• Michael Bloomberg went too far with his Police Department’s tactics of stop, question and frisk, losing support for preventive policing that New York needed to maintain to keep crime down. But he wrested control of the city schools from a politically unaccountable board, rezoned much of the Brooklyn and Queens waterfront for new housing, and remade the streets, improving safety and livability with pedestrian plazas and bike lanes.

  • Even Bill de Blasio, who suffered from a lack of focus, executed his main campaign promise, prekindergarten for all children, within his first year in office. Through his Vision Zero program, another campaign pledge, he cut traffic deaths by double-digit percentages.

What, by contrast, are Mr. Adams’s accomplishments?

He won office in 2021 by emphasizing just one issue: crime. In that year’s ranked-choice Democratic primary, he edged out his chief rival, Kathryn Garcia, a former sanitation commissioner who pitched herself as a competent technocrat.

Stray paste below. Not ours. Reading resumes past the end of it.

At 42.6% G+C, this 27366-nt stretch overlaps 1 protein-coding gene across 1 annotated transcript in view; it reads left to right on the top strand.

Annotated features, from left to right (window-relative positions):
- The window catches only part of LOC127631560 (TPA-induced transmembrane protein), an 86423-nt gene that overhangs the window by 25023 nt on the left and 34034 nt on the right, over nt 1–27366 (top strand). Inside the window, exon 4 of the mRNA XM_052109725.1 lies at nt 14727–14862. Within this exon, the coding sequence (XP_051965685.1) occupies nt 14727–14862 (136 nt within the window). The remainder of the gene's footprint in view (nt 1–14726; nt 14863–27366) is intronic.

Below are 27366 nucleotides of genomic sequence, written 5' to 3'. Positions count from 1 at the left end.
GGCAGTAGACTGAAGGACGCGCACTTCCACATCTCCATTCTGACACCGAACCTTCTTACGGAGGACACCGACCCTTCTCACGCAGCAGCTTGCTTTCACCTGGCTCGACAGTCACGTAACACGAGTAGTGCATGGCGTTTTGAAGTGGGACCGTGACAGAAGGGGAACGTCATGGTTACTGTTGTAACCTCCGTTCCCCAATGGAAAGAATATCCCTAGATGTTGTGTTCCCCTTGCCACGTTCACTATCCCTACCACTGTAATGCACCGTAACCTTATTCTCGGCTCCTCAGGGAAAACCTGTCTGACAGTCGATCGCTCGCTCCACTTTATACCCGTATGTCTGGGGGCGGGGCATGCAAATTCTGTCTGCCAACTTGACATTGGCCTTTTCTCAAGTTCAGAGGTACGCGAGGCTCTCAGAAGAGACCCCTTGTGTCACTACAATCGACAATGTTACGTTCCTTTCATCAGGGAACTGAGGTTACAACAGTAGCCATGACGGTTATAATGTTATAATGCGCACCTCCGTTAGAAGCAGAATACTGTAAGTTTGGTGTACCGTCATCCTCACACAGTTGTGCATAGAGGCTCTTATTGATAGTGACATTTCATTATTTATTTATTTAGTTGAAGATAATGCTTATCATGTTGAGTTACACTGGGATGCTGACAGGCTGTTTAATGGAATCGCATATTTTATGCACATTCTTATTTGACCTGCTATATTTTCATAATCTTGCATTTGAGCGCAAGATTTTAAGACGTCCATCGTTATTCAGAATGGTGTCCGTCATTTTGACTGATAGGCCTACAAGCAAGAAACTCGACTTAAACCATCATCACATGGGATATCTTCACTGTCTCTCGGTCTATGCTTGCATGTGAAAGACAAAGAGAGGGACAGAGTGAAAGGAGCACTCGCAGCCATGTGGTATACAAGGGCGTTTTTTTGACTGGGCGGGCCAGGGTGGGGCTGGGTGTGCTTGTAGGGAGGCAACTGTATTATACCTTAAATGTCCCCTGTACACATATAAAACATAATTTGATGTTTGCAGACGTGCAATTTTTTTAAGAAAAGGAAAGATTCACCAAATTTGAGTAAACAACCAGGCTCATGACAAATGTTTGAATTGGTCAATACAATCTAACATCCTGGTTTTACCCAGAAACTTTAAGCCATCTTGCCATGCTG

Mr. Adams won the primary (tantamount to general-election victory) because he channeled the fears deepening in New York City. From 2019 to 2021, the number of murders rose 53 percent, the worst reversal in such a short time frame since the Police Department began keeping reliable statistics in 1963; the surge far exceeded the estimated national increase in homicides of 36 percent. Shootings more than doubled. Even as polls showed crime to be voters’ top concern, his rivals treated it as just one issue among many.

Not Mr. Adams; he put his biography as a police captain at the center of his campaign. “I’ve spent my life making New York families safe,” he said in one ad.